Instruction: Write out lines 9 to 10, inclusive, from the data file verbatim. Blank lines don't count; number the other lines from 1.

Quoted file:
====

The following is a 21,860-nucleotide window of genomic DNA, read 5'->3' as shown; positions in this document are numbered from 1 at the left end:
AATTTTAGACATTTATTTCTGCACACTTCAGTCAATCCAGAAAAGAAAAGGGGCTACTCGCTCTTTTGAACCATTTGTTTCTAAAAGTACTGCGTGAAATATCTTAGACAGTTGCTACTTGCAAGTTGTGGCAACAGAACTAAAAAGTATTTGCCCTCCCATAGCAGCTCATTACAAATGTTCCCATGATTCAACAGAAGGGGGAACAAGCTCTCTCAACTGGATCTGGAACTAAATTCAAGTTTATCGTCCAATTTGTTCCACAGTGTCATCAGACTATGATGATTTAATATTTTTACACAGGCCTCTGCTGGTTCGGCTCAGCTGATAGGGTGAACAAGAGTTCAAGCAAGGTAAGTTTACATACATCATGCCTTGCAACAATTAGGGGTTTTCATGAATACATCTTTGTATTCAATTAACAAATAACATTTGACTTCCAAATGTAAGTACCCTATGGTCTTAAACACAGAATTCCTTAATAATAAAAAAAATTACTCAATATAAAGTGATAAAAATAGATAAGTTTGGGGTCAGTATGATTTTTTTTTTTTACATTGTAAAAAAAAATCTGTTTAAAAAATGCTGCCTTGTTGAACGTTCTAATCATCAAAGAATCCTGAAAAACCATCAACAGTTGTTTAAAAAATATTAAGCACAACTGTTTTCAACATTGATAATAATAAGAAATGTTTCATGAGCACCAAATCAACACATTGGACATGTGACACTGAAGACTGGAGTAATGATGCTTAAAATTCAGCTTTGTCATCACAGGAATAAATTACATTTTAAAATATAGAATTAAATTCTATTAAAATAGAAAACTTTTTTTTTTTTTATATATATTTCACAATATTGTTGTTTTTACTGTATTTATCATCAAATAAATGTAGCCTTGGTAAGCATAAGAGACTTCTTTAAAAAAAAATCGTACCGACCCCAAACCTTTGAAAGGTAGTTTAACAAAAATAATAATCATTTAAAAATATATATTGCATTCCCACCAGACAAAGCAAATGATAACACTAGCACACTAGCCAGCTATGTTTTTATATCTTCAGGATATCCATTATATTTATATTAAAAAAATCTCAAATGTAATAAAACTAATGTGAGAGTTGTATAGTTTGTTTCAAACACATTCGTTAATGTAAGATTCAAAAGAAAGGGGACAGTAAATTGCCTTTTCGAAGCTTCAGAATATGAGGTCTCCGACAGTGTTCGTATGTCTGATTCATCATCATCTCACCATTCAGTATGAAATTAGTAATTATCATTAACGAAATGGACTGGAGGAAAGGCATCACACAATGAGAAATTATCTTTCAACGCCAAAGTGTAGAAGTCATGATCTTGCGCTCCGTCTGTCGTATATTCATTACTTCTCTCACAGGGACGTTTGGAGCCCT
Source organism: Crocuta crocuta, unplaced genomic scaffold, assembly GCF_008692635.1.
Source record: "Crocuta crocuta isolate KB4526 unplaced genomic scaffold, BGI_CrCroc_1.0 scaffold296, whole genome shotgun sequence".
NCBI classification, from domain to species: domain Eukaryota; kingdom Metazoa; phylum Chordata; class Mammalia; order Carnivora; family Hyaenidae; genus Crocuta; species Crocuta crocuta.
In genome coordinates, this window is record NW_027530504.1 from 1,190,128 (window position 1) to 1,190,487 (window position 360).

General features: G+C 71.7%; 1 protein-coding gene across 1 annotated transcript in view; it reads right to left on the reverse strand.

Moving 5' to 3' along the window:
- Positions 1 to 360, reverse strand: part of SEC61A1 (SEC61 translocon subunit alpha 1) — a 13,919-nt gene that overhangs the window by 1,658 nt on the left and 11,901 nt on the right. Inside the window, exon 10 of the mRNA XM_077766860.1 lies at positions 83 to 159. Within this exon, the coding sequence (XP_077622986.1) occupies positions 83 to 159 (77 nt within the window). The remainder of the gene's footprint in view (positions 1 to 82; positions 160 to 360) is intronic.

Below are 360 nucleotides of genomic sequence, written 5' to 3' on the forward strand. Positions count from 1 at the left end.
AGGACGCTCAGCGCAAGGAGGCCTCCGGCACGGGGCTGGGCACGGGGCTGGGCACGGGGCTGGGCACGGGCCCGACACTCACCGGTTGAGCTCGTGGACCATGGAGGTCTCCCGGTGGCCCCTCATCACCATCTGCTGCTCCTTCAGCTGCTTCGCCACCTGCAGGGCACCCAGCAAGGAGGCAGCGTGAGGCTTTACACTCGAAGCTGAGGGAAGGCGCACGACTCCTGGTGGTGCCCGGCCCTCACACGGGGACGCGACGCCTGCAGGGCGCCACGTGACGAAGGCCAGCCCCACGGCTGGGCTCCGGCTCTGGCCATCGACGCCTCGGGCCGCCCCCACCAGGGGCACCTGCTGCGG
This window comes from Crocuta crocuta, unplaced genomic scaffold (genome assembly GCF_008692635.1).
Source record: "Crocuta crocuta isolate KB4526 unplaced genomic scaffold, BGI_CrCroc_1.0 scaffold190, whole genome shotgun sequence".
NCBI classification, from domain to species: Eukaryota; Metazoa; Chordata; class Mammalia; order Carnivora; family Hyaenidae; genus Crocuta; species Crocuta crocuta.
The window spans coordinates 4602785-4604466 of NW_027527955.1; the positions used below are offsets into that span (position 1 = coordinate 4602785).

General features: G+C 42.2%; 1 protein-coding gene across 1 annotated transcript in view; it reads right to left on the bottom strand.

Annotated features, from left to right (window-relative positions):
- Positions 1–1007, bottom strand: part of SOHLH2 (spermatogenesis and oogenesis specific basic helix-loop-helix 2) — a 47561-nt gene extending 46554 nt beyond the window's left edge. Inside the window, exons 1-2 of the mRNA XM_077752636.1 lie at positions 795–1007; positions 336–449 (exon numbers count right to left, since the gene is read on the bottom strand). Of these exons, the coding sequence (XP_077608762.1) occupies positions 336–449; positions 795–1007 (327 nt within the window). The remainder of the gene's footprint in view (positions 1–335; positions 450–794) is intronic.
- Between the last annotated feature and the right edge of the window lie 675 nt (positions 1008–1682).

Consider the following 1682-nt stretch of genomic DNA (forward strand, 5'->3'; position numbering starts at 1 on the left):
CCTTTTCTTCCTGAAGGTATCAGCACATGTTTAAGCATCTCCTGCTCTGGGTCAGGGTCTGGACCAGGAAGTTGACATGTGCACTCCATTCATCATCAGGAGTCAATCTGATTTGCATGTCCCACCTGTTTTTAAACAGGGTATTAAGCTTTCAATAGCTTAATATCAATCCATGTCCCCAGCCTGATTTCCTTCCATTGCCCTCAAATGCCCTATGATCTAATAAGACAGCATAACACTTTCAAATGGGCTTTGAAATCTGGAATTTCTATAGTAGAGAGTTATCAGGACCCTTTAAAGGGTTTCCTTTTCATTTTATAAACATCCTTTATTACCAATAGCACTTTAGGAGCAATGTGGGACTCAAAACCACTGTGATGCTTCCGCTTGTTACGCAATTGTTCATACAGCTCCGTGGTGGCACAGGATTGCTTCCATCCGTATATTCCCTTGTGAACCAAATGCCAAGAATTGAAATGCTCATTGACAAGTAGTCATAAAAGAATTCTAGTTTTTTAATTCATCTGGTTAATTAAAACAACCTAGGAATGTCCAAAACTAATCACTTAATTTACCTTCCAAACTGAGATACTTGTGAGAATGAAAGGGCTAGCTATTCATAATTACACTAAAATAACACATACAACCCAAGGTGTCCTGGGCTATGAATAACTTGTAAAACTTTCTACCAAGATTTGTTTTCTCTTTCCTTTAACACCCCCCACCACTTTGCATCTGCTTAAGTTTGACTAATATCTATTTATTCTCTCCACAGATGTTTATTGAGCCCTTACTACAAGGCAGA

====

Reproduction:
- Positions 1 to 360, reverse strand: part of SEC61A1 (SEC61 translocon subunit alpha 1) — a 13,919-nt gene that overhangs the window by 1,658 nt on the left and 11,901 nt on the right. Inside the window, exon 10 of the mRNA XM_077766860.1 lies at positions 83 to 159. Within this exon, the coding sequence (XP_077622986.1) occupies positions 83 to 159 (77 nt within the window). The remainder of the gene's footprint in view (positions 1 to 82; positions 160 to 360) is intronic.

Below are 360 nucleotides of genomic sequence, written 5' to 3' on the forward strand. Positions count from 1 at the left end.